In August, Julia Simpson became CEO of the World Travel & Tourism Council (WTTC). Prior to that, she had been chief of staff for International Airlines Group, the parent company of British Airways, Iberia, Aer Lingus and Vueling. News editor Johanna Jainchill spoke to her about what will help the global travel industry rebound from the Covid-19 pandemic and why U.S. recovery is ahead of the curve.
Q: The WTTC predicted that U.S. tourism could grow 35.6% in 2021, outpacing the global tourism recovery. What is driving that?
A: Compared to last year, the U.S. looks like it’s going to grow by 36% this year and be back on track by 2022, with additional growth of about 28%. This represents $2 trillion to U.S. GDP, more than the 2019 contribution of $1.9 trillion. If there’s one thing the pandemic has taught governments globally, it’s the value of travel and tourism to their economy and to jobs. We saw 41% of that U.S. contribution just wiped off in 2020 because borders closed. Domestic spending has been strong in 2021 — up 40% — and expected to still grow in 2022. That’s one of the strengths of the U.S.: a very, very strong domestic market. International spending, because we were opening up at the back end of the year, will climb a modest 1.9%. But in 2022, we’re looking at a growth of about 225% — international spending could go up to $141 billion.
I think some of it is because there is a lot of pent-up demand to travel. I was speaking to the CEO of British Airways when it was announced that the U.S. would reopen to the U.K., and their bookings went through the roof. We’re talking about 200% up. It’s not just leisure traffic — family reunions, international students, people that have been prevented from traveling — you’ve got this big rebound we are seeing. Where we think there will be a delay is in business travel, which is definitely lagging behind leisure travel and will probably come back to full strength in 2023 or 2024.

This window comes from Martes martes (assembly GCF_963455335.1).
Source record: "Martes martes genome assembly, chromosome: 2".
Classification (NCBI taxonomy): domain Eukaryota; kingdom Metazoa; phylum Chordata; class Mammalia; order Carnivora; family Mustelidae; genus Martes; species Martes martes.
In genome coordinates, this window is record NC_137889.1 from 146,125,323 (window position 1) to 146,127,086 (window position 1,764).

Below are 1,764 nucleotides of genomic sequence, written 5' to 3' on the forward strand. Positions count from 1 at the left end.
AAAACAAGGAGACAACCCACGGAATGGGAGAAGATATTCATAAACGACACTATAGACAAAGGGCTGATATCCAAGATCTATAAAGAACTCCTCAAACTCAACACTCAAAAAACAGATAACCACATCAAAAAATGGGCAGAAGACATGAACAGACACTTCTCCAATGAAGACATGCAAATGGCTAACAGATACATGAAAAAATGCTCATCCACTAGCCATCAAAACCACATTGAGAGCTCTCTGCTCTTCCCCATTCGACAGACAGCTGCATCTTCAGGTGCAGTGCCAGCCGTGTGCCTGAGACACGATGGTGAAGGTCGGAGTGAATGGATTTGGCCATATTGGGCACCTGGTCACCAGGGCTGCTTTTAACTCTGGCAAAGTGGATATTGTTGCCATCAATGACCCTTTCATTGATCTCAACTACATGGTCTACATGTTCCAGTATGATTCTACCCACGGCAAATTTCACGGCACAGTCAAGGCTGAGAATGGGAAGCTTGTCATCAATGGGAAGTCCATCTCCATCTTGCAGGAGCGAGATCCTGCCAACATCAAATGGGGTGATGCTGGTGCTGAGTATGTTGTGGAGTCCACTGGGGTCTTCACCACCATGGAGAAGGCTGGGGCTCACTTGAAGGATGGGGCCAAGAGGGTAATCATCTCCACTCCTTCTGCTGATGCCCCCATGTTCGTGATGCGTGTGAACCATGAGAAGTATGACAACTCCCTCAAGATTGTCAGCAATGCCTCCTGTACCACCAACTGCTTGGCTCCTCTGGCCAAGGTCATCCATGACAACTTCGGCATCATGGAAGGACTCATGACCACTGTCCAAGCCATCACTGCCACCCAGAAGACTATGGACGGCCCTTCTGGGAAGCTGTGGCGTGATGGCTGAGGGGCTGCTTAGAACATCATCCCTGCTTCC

Q: Why are other countries slower to rebound?
A: The U.K., for example, had this very chaotic “traffic light system,” where they were putting countries on a red list and banning people from traveling to the U.K., and then they would take them off the red list and then put them on the red list. It caused a lot of confusion and concern among travelers. They’ve now scrapped that system. What we’ve been arguing for a long time, which is what the U.S. is doing, is that risk should be associated with the vaccination and Covid status of travelers, as opposed to doing blanket bans on whole nations.
I think the single barrier now to people traveling is the complexity for people to travel with all the different passenger locator forms they have to complete, different kinds of vaccination certificates. What we’re calling for is a system of contactless travel. We’ve got all this data on people’s health status in regard to Covid. There’s always been data in terms of long-haul travel around security. This can now be digitized. If we can get all the countries onto one system, we could actually leapfrog a couple of generations of innovation. It’s a bit of a model at the moment, but the real opportunity is that this could speed up the process of technology and seamless travel.
Q: You come from the airline side. What will enable airlift to get to the levels necessary for travel recovery?
A: Freedom of movement between countries is critical. I think airlines are moving as quickly as they can to get aircraft that had previously been grounded back up in the air, and doing that very successfully. The only hazard ahead is if governments overcomplicate travel requirements and instead of harmonizing, if things become more complicated, that will put travelers off.
The other thing that has put off travelers is the cost of Covid testing. You shouldn’t need PCR testing as a traveler; the antigen rapid tests are highly reliable. The other thing we’re arguing for is vaccine equality. There are still 4 billion people worldwide who are not vaccinated. And at the current vaccination rate, that could take five years. As we know, what viruses love to do, they love to mutate. So none of us are really safe until we can get the whole world vaccinated.